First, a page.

Monday, August 20, 2012

Transitions: The Coming of Autumn

I live in a place where there are four beautiful seasons.  For the last few days I have begun to smell autumn in the air.  The windows are open and the rooms take on a fresh chill at night.  I am beginning to think fuzzy fleece jackets instead of T-shirts.  I love autumn… BUT… I am not a huge fan of winter.  That distinctive smell of autumn, which I can only describe as the scent of cold, creates a certain amount of mourning and melancholy, grieving the final days of summer.  Summer is still officially here and will be here for a month, but I can feel it pulling away from me.

This transition also has a lot to do with light.  The light is leaving.  The sun has packed its bags and headed for the western horizon a few minutes earlier each night.  This is great for parents.  School will be starting soon and it is very difficult to persuade children, who have played from early dawn until right before the porch lights are switched on, that they need to be in bed while the sun still shines.

But then there is summer.  Summer was my childhood dream.  I lived back in the time when sheets were hung on cord lines anchored to tall T shaped posts.  A cloth bag hung on one of the lines filled with wooden clothespins.  Clothespins came in two types, the ones that you used to make people and X shaped fences… and the other which was great for teasing and trying to pinch your little brother.  The best thing was that I could disappear into a world of billowing white.  I could wander between the sheets and smell sunshine. I could rub the slightly coarse sheets on my cheeks, the roughness due to being dried only by the light and the fresh warm breeze.

I remember getting up early in the morning and playing in the fort made by crawling under the bedclothes draped over the end of my parents' four poster bed.  It was the perfect place to hide and giggle with my brother.  Wooden woven baskets were worn like turtle shells or when flipped back over became our cars, boats, planes, or trains.  We seemed to not mind spending time with our knees curled up to our noses. 

I don't think that many kids get to have the summers I had.  We had Moms in every house.  We would make the rounds and get a cup of Kool-Aid here, a piece of buttered bread sprinkled with sugar from the house behind us, and maybe a chocolate chip or sugar cookie from the house next door.  We ran free because everyone knew who we were, where we belonged, and who to call if we picked someone's flowers or ran through the neighbor's yard that was a no play zone.  We knew the rules and followed them.  If I didn't my Mom knew what I had done before I even thought about doing it.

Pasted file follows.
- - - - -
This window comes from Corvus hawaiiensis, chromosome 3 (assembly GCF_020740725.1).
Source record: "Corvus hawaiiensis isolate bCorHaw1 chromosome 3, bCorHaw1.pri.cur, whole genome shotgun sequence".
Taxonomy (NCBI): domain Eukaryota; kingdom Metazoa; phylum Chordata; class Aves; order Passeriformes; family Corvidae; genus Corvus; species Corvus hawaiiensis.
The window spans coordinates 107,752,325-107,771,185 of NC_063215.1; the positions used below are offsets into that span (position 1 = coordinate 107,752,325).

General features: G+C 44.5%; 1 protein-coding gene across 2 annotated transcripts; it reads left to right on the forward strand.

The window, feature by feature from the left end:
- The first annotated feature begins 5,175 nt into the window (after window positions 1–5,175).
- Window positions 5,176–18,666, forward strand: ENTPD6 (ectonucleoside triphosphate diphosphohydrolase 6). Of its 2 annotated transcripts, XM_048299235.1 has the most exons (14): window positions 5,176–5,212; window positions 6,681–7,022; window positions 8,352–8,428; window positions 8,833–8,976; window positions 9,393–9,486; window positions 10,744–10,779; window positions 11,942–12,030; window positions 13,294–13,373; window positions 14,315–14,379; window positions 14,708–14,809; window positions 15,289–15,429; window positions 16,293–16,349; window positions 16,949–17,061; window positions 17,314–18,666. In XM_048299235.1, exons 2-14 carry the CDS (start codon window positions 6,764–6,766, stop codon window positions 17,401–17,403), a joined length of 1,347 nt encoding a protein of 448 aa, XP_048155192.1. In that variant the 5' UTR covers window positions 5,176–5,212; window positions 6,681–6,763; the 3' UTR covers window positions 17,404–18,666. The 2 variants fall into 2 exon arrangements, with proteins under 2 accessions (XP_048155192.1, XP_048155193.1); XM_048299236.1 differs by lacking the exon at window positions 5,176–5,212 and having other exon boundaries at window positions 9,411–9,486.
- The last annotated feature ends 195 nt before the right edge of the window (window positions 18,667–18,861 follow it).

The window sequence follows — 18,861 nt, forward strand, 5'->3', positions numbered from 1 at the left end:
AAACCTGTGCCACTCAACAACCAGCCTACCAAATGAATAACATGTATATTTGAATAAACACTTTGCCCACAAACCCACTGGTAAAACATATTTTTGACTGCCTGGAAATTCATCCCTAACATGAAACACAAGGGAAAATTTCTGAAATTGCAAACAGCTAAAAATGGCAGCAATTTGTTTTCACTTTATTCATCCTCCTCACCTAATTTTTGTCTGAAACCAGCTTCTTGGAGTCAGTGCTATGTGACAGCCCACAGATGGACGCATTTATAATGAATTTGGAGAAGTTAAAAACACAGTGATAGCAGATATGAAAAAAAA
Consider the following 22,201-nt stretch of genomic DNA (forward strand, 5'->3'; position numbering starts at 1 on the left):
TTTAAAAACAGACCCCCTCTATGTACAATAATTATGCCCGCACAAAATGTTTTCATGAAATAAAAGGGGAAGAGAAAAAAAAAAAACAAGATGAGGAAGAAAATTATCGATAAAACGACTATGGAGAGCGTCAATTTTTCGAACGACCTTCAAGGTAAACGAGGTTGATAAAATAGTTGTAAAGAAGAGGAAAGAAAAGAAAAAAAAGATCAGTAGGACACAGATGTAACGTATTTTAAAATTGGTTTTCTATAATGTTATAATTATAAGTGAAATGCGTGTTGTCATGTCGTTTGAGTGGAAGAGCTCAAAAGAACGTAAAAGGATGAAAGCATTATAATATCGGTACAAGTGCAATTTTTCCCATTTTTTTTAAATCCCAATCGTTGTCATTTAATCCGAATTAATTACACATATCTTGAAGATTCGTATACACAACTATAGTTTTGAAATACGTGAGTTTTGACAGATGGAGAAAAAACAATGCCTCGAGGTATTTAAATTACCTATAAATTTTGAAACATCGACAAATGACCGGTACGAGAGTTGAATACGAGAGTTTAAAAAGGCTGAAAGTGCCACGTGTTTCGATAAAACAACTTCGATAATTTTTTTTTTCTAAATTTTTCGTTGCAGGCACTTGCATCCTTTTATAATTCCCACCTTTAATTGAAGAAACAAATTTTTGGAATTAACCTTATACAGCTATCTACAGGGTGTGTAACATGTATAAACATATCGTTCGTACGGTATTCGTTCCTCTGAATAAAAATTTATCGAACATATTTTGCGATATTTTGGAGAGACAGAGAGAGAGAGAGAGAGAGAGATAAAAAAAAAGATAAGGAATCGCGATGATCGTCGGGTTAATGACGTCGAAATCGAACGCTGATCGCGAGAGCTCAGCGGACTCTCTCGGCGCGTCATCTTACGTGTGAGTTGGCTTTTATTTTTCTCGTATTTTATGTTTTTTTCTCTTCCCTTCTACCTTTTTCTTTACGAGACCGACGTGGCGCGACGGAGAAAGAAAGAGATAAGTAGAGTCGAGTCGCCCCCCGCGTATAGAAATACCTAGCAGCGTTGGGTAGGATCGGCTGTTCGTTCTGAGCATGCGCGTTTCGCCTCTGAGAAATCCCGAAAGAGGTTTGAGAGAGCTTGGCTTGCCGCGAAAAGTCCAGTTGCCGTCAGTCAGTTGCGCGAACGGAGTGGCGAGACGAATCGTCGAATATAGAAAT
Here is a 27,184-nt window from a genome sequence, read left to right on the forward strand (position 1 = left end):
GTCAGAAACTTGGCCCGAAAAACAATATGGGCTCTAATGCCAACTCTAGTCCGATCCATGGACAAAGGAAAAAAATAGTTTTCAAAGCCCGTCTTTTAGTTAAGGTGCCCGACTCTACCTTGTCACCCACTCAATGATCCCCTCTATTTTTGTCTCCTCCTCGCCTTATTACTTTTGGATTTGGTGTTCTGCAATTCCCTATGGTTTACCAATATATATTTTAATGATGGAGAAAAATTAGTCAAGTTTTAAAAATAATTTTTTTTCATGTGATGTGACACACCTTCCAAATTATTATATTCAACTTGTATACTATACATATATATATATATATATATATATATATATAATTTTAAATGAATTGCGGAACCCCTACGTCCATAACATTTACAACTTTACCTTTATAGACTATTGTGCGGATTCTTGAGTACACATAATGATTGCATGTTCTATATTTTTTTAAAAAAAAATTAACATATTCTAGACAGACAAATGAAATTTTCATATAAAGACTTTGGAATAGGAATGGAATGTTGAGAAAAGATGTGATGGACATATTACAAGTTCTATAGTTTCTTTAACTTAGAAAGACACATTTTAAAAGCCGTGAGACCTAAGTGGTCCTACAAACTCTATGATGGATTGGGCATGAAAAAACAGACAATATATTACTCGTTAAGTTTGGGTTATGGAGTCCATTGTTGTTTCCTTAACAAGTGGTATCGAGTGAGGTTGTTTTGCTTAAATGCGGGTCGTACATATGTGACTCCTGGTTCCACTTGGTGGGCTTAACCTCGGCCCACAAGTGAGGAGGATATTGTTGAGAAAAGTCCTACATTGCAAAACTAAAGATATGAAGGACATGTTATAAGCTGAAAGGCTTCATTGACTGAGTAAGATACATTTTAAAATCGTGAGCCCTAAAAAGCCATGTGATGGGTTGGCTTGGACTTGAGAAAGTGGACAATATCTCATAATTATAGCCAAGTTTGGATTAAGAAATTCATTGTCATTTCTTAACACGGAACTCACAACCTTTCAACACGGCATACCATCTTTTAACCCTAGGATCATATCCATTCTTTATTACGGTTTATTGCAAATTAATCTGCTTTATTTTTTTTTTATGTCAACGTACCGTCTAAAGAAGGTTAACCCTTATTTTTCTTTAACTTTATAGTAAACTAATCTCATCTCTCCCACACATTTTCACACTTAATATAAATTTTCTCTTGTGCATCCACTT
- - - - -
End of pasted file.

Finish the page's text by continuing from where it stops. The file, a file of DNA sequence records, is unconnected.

Maybe that is it.  Maybe it is more than just the ending of summer.  Maybe it is the ending of childhood… not only mine but the childhood that most kids will never know.  Too much need for daycare, too many organized sports, too much busy, too many demands on parents and children to be over achievers, to be smarter and brighter, and to be better or the best at anything and everything  they try to do.  No room for failure, no room for trying something new, and no time to learn from making mistakes.  We need to create time to get in the mud and get dirty and to climb a tree and feel it sway in the wind…

Yes, I can smell the cold.  I can feel the change in the air and even though no childhood is perfect… I think mine was as close as they come.  So please take a deep breath, go outside, lie on the grass and watch the clouds.  Be a child with wide innocent eyes and grab a little bit of peace and warmth before the transition from summer to autumn falls into a pile of colored leaves and if you have children… share it with your child or grandchild.